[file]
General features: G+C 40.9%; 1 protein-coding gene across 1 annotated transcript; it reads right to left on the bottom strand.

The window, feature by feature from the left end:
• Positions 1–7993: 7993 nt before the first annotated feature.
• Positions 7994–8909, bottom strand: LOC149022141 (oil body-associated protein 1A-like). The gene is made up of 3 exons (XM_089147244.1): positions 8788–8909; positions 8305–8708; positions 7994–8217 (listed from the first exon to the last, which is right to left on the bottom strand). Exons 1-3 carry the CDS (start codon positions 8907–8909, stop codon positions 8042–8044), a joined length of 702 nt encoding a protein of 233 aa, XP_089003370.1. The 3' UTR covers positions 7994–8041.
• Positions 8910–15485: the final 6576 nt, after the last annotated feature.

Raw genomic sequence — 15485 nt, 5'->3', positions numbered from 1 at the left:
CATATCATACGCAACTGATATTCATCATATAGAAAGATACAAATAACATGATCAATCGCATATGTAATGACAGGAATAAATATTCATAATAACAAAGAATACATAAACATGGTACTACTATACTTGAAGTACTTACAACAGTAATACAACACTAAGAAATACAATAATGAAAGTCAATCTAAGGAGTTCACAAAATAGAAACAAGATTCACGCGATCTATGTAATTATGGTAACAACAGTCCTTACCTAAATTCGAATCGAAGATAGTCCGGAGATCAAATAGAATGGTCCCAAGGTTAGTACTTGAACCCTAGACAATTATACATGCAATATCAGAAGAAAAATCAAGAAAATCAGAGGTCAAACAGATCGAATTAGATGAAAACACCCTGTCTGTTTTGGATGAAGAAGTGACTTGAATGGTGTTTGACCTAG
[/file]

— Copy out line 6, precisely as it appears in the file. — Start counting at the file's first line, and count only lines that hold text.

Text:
Raw genomic sequence — 15485 nt, 5'->3', positions numbered from 1 at the left: